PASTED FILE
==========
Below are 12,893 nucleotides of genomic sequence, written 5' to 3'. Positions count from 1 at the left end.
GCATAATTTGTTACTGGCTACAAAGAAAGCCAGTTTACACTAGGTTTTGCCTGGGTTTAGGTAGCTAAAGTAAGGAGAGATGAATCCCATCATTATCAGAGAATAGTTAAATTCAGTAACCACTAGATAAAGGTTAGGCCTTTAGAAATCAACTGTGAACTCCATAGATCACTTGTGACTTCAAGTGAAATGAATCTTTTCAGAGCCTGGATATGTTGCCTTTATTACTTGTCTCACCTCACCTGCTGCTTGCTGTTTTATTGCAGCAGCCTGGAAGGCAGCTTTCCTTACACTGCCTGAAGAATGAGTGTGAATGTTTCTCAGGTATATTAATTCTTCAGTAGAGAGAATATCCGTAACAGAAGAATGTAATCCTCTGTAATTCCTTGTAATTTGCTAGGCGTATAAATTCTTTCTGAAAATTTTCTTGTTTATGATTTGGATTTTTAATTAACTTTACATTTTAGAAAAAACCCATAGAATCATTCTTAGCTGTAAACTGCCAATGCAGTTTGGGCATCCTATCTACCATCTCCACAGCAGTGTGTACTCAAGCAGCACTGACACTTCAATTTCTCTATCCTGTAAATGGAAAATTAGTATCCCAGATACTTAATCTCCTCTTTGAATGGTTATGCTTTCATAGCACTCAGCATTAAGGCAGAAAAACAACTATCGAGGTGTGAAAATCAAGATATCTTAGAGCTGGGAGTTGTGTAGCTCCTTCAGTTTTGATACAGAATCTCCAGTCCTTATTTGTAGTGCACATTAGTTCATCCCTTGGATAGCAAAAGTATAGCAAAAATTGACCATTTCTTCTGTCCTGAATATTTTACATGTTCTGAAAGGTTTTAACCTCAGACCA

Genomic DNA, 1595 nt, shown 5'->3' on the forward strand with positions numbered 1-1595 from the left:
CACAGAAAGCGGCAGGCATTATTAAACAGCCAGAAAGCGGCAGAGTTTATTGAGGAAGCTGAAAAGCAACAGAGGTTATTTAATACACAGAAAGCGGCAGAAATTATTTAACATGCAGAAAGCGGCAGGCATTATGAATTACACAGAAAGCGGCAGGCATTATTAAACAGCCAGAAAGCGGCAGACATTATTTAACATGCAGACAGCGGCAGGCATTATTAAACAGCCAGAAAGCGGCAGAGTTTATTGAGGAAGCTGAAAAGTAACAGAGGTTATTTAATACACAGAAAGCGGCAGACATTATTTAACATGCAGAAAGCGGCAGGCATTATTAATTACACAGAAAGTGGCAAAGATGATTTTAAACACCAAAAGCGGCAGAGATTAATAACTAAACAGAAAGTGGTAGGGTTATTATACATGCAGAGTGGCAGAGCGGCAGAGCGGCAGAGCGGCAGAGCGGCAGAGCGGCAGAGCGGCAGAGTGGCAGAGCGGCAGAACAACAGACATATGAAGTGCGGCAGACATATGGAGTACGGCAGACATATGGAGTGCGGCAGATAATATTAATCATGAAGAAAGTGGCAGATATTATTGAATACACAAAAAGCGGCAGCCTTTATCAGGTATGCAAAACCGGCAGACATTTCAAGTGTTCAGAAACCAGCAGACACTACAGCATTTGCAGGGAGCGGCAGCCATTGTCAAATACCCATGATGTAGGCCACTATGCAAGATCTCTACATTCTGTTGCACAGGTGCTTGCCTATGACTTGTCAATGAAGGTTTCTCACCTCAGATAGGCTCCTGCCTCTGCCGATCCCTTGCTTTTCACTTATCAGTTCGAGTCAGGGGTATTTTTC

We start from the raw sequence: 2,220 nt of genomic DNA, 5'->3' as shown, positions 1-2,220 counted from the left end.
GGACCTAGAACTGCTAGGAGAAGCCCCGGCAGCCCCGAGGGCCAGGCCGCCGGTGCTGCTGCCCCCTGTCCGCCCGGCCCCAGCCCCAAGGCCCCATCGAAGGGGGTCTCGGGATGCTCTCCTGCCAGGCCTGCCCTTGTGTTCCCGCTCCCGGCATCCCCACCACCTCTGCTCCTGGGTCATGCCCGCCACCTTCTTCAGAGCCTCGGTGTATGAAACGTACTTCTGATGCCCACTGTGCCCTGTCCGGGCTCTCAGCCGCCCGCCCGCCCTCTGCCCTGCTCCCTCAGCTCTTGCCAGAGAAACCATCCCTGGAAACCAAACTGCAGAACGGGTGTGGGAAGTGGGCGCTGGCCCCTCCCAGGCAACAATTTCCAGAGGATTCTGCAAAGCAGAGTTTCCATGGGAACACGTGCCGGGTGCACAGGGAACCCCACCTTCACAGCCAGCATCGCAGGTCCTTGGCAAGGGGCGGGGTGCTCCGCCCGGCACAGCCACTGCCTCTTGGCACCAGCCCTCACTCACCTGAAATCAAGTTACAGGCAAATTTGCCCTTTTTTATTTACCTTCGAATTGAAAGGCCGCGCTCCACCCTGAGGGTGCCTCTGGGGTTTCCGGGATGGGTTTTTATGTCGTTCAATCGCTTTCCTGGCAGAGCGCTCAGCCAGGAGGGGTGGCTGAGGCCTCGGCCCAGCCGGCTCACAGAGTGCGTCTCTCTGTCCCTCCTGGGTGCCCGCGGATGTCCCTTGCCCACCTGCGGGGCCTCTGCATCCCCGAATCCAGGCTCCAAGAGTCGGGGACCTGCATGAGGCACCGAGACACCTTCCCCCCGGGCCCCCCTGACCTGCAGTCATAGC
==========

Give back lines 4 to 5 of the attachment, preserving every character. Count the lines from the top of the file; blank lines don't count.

CACAGAAAGCGGCAGGCATTATTAAACAGCCAGAAAGCGGCAGAGTTTATTGAGGAAGCTGAAAAGCAACAGAGGTTATTTAATACACAGAAAGCGGCAGAAATTATTTAACATGCAGAAAGCGGCAGGCATTATGAATTACACAGAAAGCGGCAGGCATTATTAAACAGCCAGAAAGCGGCAGACATTATTTAACATGCAGACAGCGGCAGGCATTATTAAACAGCCAGAAAGCGGCAGAGTTTATTGAGGAAGCTGAAAAGTAACAGAGGTTATTTAATACACAGAAAGCGGCAGACATTATTTAACATGCAGAAAGCGGCAGGCATTATTAATTACACAGAAAGTGGCAAAGATGATTTTAAACACCAAAAGCGGCAGAGATTAATAACTAAACAGAAAGTGGTAGGGTTATTATACATGCAGAGTGGCAGAGCGGCAGAGCGGCAGAGCGGCAGAGCGGCAGAGCGGCAGAGCGGCAGAGTGGCAGAGCGGCAGAACAACAGACATATGAAGTGCGGCAGACATATGGAGTACGGCAGACATATGGAGTGCGGCAGATAATATTAATCATGAAGAAAGTGGCAGATATTATTGAATACACAAAAAGCGGCAGCCTTTATCAGGTATGCAAAACCGGCAGACATTTCAAGTGTTCAGAAACCAGCAGACACTACAGCATTTGCAGGGAGCGGCAGCCATTGTCAAATACCCATGATGTAGGCCACTATGCAAGATCTCTACATTCTGTTGCACAGGTGCTTGCCTATGACTTGTCAATGAAGGTTTCTCACCTCAGATAGGCTCCTGCCTCTGCCGATCCCTTGCTTTTCACTTATCAGTTCGAGTCAGGGGTATTTTTC

We start from the raw sequence: 2,220 nt of genomic DNA, 5'->3' as shown, positions 1-2,220 counted from the left end.